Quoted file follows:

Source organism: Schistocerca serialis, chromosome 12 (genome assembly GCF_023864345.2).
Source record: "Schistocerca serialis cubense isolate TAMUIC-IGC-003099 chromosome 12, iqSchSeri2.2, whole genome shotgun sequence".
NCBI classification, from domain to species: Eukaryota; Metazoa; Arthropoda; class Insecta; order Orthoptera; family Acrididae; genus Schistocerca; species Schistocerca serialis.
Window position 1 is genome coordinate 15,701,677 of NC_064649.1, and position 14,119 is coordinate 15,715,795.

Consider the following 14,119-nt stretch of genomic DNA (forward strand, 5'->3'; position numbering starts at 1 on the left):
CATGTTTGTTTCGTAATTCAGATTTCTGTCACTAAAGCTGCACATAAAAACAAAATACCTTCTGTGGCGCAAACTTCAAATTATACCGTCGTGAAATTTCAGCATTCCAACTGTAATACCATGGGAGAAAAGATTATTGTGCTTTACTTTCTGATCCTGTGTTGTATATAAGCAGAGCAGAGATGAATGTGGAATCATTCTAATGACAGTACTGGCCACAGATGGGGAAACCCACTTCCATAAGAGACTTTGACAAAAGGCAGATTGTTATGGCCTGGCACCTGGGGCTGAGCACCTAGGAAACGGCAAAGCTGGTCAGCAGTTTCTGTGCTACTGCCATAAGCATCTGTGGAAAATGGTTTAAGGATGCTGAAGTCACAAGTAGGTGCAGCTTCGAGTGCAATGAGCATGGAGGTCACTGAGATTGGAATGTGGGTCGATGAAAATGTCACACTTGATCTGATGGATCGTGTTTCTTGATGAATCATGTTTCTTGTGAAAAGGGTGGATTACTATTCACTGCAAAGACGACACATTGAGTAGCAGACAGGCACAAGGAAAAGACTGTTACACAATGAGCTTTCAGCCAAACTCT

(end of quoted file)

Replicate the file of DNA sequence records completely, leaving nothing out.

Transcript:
Source organism: Schistocerca serialis, chromosome 12 (genome assembly GCF_023864345.2).
Source record: "Schistocerca serialis cubense isolate TAMUIC-IGC-003099 chromosome 12, iqSchSeri2.2, whole genome shotgun sequence".
NCBI classification, from domain to species: Eukaryota; Metazoa; Arthropoda; class Insecta; order Orthoptera; family Acrididae; genus Schistocerca; species Schistocerca serialis.
Window position 1 is genome coordinate 15,701,677 of NC_064649.1, and position 14,119 is coordinate 15,715,795.

Consider the following 14,119-nt stretch of genomic DNA (forward strand, 5'->3'; position numbering starts at 1 on the left):
CATGTTTGTTTCGTAATTCAGATTTCTGTCACTAAAGCTGCACATAAAAACAAAATACCTTCTGTGGCGCAAACTTCAAATTATACCGTCGTGAAATTTCAGCATTCCAACTGTAATACCATGGGAGAAAAGATTATTGTGCTTTACTTTCTGATCCTGTGTTGTATATAAGCAGAGCAGAGATGAATGTGGAATCATTCTAATGACAGTACTGGCCACAGATGGGGAAACCCACTTCCATAAGAGACTTTGACAAAAGGCAGATTGTTATGGCCTGGCACCTGGGGCTGAGCACCTAGGAAACGGCAAAGCTGGTCAGCAGTTTCTGTGCTACTGCCATAAGCATCTGTGGAAAATGGTTTAAGGATGCTGAAGTCACAAGTAGGTGCAGCTTCGAGTGCAATGAGCATGGAGGTCACTGAGATTGGAATGTGGGTCGATGAAAATGTCACACTTGATCTGATGGATCGTGTTTCTTGATGAATCATGTTTCTTGTGAAAAGGGTGGATTACTATTCACTGCAAAGACGACACATTGAGTAGCAGACAGGCACAAGGAAAAGACTGTTACACAATGAGCTTTCAGCCAAACTCT